“There’s no question the president formed the mob, the president incited the mob, the president addressed the mob. He lit the flame.”
As the rioters stormed the Capitol, the President watched the assault on TV and seemed pleased. When the mayor of Washington called Trump, desperately pleading for him to send units of the National Guard to the Hill, Trump declined. The President’s failure to provide more security forces recklessly endangered the lives of hundreds of lawmakers and their aides.
It was Vice President Pence, not Trump, who eventually approved the order to deploy the National Guard and law enforcement units to help the overwhelmed Capitol Police.
Tampering with Election Results
In his call with Brad Raffenspberger, the Republican Georgia Secretary of State, the President demanded that he change the vote tally. Trump tried to intimidate Raffenspberger and his counsel, telling them that they could face criminal penalties if they did not change the voting results.
The President was trying to “fix” election results by exerting improper pressure upon an official. The President made his outrageous request after Raffenspberger had certified the state’s results. Georgia had conducted two recounts to rebut unfounded allegations of voting irregularities. There was no evidence of voting fraud.
Trump probably violated both Georgia and Federal laws, which prohibit tampering with elections. In any event, the President’s attempt to reverse the voting results was an egregious abuse of power. Furthermore, Trump’s malfeasance was part of a sustained pattern. Trump had called numerous officials in various states demanding that they ignore the popular vote in their states and appoint alternative slates of electors. That was also an abuse of his power.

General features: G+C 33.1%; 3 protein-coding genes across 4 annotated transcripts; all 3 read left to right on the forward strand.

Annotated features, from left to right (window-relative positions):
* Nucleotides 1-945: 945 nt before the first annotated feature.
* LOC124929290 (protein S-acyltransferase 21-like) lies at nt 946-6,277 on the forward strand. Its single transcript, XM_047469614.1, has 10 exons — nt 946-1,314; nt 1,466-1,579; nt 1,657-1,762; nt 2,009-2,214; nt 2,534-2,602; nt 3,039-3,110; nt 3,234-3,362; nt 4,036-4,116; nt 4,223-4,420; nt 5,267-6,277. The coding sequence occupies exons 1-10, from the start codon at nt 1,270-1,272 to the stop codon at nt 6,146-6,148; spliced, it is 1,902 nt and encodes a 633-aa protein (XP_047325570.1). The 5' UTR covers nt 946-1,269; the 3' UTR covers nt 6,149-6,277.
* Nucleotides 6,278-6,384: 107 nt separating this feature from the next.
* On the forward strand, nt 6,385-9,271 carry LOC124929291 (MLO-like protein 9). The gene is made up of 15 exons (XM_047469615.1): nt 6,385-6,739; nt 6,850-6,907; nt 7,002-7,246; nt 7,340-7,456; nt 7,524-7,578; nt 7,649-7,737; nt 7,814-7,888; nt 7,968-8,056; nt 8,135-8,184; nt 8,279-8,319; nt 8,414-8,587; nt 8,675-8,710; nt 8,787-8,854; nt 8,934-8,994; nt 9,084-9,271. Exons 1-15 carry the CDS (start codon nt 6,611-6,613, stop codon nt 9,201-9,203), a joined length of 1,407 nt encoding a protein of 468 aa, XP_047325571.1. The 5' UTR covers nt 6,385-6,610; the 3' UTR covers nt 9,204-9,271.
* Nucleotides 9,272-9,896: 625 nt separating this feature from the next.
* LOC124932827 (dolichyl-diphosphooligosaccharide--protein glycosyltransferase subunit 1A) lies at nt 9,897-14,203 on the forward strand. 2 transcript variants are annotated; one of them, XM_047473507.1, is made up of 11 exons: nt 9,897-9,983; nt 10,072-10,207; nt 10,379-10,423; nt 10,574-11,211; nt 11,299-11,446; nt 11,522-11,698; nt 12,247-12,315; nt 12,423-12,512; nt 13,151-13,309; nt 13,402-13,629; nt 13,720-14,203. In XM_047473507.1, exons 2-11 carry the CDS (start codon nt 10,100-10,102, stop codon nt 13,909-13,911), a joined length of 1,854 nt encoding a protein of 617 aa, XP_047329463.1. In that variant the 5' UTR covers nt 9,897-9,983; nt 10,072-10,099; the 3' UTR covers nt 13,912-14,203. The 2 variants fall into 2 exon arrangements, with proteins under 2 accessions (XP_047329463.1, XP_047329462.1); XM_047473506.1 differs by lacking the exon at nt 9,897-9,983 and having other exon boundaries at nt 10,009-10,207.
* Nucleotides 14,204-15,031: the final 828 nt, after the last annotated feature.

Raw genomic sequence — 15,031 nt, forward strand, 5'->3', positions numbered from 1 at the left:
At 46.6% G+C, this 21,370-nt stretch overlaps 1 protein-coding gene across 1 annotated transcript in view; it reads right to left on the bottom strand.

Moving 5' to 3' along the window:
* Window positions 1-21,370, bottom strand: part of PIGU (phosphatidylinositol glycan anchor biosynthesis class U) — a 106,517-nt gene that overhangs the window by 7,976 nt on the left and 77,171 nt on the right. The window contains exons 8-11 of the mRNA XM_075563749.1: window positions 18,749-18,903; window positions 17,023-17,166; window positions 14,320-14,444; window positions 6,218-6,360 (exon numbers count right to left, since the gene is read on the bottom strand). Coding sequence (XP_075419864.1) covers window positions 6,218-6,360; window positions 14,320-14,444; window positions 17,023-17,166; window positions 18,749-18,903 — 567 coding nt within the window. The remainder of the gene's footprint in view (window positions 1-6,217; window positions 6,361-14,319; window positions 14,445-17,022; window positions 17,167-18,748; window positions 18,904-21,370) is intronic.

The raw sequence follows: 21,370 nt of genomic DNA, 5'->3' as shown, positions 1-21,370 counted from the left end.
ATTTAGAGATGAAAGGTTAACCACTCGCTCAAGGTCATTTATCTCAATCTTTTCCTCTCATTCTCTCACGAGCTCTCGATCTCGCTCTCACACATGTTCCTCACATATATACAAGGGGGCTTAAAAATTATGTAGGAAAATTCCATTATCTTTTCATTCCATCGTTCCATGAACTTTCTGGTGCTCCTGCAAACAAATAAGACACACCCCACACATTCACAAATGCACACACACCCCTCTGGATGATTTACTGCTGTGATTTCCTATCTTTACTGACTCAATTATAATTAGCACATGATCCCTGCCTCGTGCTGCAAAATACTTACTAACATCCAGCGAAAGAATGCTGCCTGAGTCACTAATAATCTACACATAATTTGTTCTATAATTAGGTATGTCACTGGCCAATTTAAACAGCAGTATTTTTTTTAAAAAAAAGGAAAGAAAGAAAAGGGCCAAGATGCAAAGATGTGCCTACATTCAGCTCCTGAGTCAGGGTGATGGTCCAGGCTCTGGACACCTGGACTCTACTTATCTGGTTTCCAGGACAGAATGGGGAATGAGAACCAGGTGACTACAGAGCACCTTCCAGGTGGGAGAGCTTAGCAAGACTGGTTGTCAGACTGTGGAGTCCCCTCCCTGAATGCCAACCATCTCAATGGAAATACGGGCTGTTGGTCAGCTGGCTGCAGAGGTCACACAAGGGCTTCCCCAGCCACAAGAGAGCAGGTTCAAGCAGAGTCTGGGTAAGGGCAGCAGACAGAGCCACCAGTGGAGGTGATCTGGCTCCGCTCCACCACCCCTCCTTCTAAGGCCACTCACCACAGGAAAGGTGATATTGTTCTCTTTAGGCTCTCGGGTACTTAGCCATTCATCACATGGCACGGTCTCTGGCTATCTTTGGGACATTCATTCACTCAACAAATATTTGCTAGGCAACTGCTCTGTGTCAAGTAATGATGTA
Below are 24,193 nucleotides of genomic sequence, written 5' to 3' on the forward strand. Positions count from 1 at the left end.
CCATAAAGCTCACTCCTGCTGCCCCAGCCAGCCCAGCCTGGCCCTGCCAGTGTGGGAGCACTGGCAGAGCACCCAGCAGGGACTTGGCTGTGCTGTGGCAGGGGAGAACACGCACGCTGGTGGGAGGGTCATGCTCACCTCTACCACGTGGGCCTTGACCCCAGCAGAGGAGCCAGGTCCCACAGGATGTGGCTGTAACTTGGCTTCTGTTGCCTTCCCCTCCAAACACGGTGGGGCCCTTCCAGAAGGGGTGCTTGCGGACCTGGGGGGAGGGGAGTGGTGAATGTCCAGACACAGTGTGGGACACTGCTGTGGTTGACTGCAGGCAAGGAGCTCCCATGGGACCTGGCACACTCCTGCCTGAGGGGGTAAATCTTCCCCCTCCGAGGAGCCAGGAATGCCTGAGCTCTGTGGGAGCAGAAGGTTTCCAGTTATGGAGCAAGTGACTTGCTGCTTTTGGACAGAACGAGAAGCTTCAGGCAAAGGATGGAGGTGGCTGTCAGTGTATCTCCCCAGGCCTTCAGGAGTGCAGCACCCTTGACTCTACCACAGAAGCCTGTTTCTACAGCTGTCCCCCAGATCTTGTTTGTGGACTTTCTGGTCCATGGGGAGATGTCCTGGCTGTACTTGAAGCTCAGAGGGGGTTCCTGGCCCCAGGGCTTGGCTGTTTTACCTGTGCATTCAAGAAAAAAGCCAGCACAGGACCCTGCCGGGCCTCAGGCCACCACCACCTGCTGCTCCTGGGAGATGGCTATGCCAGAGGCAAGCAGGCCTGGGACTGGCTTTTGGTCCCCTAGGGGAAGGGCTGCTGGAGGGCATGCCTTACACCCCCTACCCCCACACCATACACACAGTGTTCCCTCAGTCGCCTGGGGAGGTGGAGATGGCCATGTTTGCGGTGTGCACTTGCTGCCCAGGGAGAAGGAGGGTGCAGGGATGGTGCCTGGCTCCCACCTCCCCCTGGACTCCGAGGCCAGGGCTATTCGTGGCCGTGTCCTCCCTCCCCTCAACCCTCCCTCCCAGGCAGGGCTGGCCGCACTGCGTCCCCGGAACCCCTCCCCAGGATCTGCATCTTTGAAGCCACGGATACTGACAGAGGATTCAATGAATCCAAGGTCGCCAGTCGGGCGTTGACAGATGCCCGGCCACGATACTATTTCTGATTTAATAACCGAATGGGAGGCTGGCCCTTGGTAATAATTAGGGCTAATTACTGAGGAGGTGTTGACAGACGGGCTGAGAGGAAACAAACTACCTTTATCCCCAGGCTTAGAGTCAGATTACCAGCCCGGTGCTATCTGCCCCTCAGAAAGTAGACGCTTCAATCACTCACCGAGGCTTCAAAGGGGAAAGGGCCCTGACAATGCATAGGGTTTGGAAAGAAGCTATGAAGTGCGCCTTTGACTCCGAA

But Impeachment is A Long Shot
Unfortunately, most Republicans in Congress will probably not cooperate with Democrats on impeaching the President. They will likely repeat their shameful performance in the previous impeachment proceedings, which they ridiculed and undermined. They are still too beholden to their leader, even after he instigated a direct assault on the House and the Senate. Under the Constitution, a majority of House members must vote to impeach the President. The Senate then conducts the trial, and two-thirds of the Senators must vote to convict the President.
The Democrats hold a very thin majority, just 11 seats, in the House. The harsh reality is that late Wednesday night, 60% of the Republican Representatives voted against certifying Joe Biden’s victory in the Electoral College. That was after the rioters had smashed into the House and forced all those Representatives to flee to safety. Even Kevin McCarthy and Steve Scalise, the two top Republicans in the House, voted to nullify the election results.
Only 40% of House Republicans agreed to respect the results of a free and fair election.
It is terrifying that a majority of House Republicans voted to prevent a duly elected candidate from assuming office. They betrayed our democracy to show loyalty to their Dear Leader. They will not vote to impeach him. Will the other 40% dare to brook their colleagues’ wrath by turning on Trump? Don’t bet on it.
House Democrats might be able to hold their members in line and obtain a vote to impeach on party lines. But that would not be the broad, bipartisan condemnation of the President’s actions needed to exile him from public life.
Would the Senate Convict Trump?
And the chances for success in the Senate also look slim.
Before Trump’s thugs assaulted the Capitol, 12 Republican Senators planned to oppose the certification of Biden’s victory. That is 25% of the Republicans in the Senate. To their (partial) credit, six of them changed their position after the riot.